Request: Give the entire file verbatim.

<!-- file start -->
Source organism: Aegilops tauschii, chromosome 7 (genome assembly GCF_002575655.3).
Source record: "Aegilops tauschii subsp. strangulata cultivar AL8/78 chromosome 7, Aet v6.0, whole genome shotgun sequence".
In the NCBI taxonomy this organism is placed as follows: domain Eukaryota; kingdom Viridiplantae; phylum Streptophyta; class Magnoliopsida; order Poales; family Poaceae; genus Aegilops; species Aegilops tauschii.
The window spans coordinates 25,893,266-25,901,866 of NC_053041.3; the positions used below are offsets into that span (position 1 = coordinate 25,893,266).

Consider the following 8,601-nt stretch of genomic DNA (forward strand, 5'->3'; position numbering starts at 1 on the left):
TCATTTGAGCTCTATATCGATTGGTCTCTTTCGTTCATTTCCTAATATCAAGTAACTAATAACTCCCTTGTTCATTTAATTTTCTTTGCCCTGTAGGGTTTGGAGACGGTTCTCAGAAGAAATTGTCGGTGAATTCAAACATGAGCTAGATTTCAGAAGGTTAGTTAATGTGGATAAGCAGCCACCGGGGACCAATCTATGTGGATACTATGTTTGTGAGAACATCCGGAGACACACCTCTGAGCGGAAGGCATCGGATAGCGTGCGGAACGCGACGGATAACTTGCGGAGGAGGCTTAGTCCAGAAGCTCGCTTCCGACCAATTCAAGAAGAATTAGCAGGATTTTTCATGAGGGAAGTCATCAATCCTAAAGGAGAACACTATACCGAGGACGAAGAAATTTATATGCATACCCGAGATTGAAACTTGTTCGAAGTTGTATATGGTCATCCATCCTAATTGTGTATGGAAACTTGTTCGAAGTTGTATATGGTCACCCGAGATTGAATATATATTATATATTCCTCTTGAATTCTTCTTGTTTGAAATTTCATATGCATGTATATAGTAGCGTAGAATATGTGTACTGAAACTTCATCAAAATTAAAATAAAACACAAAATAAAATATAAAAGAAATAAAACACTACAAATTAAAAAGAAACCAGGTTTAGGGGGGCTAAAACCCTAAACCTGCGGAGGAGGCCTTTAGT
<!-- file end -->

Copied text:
Source organism: Aegilops tauschii, chromosome 7 (genome assembly GCF_002575655.3).
Source record: "Aegilops tauschii subsp. strangulata cultivar AL8/78 chromosome 7, Aet v6.0, whole genome shotgun sequence".
In the NCBI taxonomy this organism is placed as follows: domain Eukaryota; kingdom Viridiplantae; phylum Streptophyta; class Magnoliopsida; order Poales; family Poaceae; genus Aegilops; species Aegilops tauschii.
The window spans coordinates 25,893,266-25,901,866 of NC_053041.3; the positions used below are offsets into that span (position 1 = coordinate 25,893,266).

Consider the following 8,601-nt stretch of genomic DNA (forward strand, 5'->3'; position numbering starts at 1 on the left):
TCATTTGAGCTCTATATCGATTGGTCTCTTTCGTTCATTTCCTAATATCAAGTAACTAATAACTCCCTTGTTCATTTAATTTTCTTTGCCCTGTAGGGTTTGGAGACGGTTCTCAGAAGAAATTGTCGGTGAATTCAAACATGAGCTAGATTTCAGAAGGTTAGTTAATGTGGATAAGCAGCCACCGGGGACCAATCTATGTGGATACTATGTTTGTGAGAACATCCGGAGACACACCTCTGAGCGGAAGGCATCGGATAGCGTGCGGAACGCGACGGATAACTTGCGGAGGAGGCTTAGTCCAGAAGCTCGCTTCCGACCAATTCAAGAAGAATTAGCAGGATTTTTCATGAGGGAAGTCATCAATCCTAAAGGAGAACACTATACCGAGGACGAAGAAATTTATATGCATACCCGAGATTGAAACTTGTTCGAAGTTGTATATGGTCATCCATCCTAATTGTGTATGGAAACTTGTTCGAAGTTGTATATGGTCACCCGAGATTGAATATATATTATATATTCCTCTTGAATTCTTCTTGTTTGAAATTTCATATGCATGTATATAGTAGCGTAGAATATGTGTACTGAAACTTCATCAAAATTAAAATAAAACACAAAATAAAATATAAAAGAAATAAAACACTACAAATTAAAAAGAAACCAGGTTTAGGGGGGCTAAAACCCTAAACCTGCGGAGGAGGCCTTTAGT